"From the creators of 30 DAYS OF NIGHT" …

A casino in Reno, Nevada. Inside, it’s a typical day: young security supervisor Jensen (Miko Hughes) is busy doing his checks in the storage cupboard; bad boy Tom (Grant Bowler) has taken waitress Tori (Evalena Marie) down to the basement for a good scuttling; her older colleague is having a sly cigarette in the back alley …

… And then, a huge explosion occurs on the horizon, filling the sky in mushroom fashion. The entire strip is illuminated by a blinding flash of light – and virtually everyone dies.

Tom and Tori, however, are alive and well. Upon making their way back upstairs they make the horrific discovery that everyone in sight has been transformed into ravenous, flesh-eating zombies. Everyone, that is, save for Jensen.

The trio are soon joined by Victor (Anthony Marks), who gets cleaned up and then helps them search the sprawling casino for other survivors, before boarding up its windows in an effort to keep the growing horde of hungry ghouls out.

For a short while this mismatched quartet make the most of their resources: drinking, smoking, gambling and practicing magic tricks in the casino’s cabaret bar. They even have a swimming pool at their disposal, the lucky beggars.

But it soon becomes apparent that their provisions will at some point run out: they need to start thinking of a more long-term survival plan. This seems futile until Tom picks up a transmission on a walkie-talkie, signifying life – and possibly salvation – just a short journey away. All they need to do is get out of the casino, brave the undead outside and get to the presumed safety of Ramsey (Lance Reddick) and his military men …

Well, the scenario is hardly an original one. From the start, there are heavy echoes of DAWN OF THE DEAD, FEAST, 30 DAYS OF NIGHT, 28 DAYS LATER, THE MIST … Consequently, going in to this, I did struggle against the apathy that comes with the feeling of déjà vu. But the promise of this being based on a graphic novel – Steve Niles’, no less, whose aforementioned "30 Days of Night" was adapted to the screen with considerable skill – perhaps had me cautiously hopeful.

However, the over-familiarity of the premise and its subsequent execution far outweigh the occasional bursts of director Colin Theys’ creative energy and moments of welcome, offbeat humour amongst the grue.

The cast are generally okay (as good as you can expect from a $750,000 genre film that blows most of its budget on the FX) but the graphic novel origins of the screenplay do dictate that each is a crude caricature, the likes of which doesn’t require much more than chiselled features and a buff body. John Doolan’s script delivers some corny macho one-liners and yet is at times wryly observant when considering the protagonists’ predicament and how they react to it (after surviving a zombie attack, one character is ordered to shower to remove the grisly traces of their trials; Tori amuses herself by flicking her cigarettes at an elderly zombie).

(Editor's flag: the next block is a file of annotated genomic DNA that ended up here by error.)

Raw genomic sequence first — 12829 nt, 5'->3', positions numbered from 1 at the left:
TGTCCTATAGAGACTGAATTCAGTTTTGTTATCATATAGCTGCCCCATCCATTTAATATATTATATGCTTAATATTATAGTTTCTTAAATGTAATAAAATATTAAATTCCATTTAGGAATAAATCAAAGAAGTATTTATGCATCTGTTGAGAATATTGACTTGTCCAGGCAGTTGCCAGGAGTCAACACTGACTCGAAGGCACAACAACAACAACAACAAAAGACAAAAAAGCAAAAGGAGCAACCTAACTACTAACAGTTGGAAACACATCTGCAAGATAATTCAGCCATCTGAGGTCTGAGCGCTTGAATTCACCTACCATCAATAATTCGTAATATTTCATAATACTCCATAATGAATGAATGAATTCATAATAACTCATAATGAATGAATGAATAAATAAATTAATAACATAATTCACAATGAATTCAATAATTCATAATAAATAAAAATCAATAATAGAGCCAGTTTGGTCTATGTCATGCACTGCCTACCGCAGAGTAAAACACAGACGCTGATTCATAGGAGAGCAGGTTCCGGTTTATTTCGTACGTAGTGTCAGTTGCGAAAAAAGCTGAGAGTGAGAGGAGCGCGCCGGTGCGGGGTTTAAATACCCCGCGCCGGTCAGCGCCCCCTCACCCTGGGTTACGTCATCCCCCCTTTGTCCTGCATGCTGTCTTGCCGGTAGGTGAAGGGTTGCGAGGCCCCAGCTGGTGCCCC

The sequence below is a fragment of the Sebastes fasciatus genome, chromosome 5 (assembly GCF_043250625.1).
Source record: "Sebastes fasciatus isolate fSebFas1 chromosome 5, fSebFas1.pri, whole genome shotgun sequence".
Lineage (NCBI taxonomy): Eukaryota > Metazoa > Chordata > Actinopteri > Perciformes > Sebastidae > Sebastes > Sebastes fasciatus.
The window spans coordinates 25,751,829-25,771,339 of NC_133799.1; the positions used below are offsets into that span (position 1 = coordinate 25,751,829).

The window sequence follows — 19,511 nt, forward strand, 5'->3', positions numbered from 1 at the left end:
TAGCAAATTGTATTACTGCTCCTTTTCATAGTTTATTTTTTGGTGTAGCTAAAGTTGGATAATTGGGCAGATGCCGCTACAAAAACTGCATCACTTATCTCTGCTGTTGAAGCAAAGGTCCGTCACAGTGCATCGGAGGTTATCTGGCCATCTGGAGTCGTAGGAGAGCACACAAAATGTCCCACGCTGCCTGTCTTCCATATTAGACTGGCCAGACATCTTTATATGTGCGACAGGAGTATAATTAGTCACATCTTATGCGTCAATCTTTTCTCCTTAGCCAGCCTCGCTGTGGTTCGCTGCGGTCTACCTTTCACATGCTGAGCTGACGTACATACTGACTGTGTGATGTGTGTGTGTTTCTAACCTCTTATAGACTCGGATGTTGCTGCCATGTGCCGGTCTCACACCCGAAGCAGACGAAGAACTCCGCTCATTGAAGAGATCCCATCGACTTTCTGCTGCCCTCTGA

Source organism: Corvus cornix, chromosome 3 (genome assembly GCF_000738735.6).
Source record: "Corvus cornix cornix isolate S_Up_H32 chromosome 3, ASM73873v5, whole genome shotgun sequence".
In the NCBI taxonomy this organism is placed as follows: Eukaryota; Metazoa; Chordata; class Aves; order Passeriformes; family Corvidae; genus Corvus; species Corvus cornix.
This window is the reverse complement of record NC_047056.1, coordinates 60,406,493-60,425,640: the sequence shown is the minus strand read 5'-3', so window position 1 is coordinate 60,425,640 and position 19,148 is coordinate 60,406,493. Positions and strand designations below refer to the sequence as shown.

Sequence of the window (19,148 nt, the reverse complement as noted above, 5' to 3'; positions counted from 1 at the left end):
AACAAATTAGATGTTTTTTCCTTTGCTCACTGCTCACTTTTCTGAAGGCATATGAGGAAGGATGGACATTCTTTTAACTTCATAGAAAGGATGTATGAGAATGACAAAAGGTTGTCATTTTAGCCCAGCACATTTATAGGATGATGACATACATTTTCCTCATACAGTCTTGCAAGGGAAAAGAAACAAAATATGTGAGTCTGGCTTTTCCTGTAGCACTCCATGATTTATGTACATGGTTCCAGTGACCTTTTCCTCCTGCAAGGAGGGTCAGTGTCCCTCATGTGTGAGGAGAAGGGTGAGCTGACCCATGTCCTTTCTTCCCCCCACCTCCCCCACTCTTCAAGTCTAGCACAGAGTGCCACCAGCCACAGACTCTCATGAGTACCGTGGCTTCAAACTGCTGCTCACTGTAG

For the most part though, the screenplay is a slave to convention – although the zombies do get up to some novel things: sleeping on their feet, for example …

The gore comes in waves but is mostly of the aftermath variety. There are lots of scenes of feasting on flesh, and the number of extras drafted in as zombies is impressive. The zombie make-up is very reminiscent of that in the remake of DAWN OF THE DEAD. The muscular male cast, siege situation and action movie-type score further evoke that film: if you don’t like that, you’d be best served by avoiding this.

This isn’t anywhere near as punchy as the film adaptation of Niles’ celebrated 30 DAYS OF NIGHT, despite boasting a not-too-dissimilar set-up. A big part of the problem is that the characters aren’t likeable and therefore the regular set-piece scenes, though stylishly executed, fail to raise tension. The other big problem is that, whereas NIGHT offered a fresh slant on the vampire myth, REMAINS plays straight into the rules of the already over-crowded living dead genre. THEY CAME BACK it is not.

Metrodome provided a DVD-R screener disc for review. It offered REMAINS in a healthy uncut presentation, preserving the film’s original widescreen ratio and enhancing it for 16x9 television sets. Images were sharp but never overly enhanced; atmosphere was dense thanks to a great deal of detail, controlled contrast and depth.

Likewise, the English 2.0 audio track provided a reliable, problem-free playback.

There were no extras or even menus on the disc made available for review; I’ve been as yet unable to ascertain what Metrodome’s retail disc may proffer.

REMAINS has not "redefined zombie horror for the 21st Century" as the DVD’s back cover suggests. Rather, it plays safely to the tune of virtually every Romero-influenced zombie film you’ve ever seen. Minor quirks such as zombies getting so hungry that they attempt to feed on themselves don’t count for originality when the rest of the action is so bound by convention. And it doesn’t help that, despite stylish photography and impressive FX, the TV-savvy cast (members of "Heroes", "The Wire" and "True Blood" are among the onscreen faces) are brainless beauties who can’t breathe interest into their one-dimensional characters.

Note that although the film is presently only scheduled for a DVD release in the UK, it is also due out on US blu-ray in August 2012.

Review by Stuart Willis

Released by Metrodome Distribution
Region 2 - PAL
Rated 18
Extras :
see main review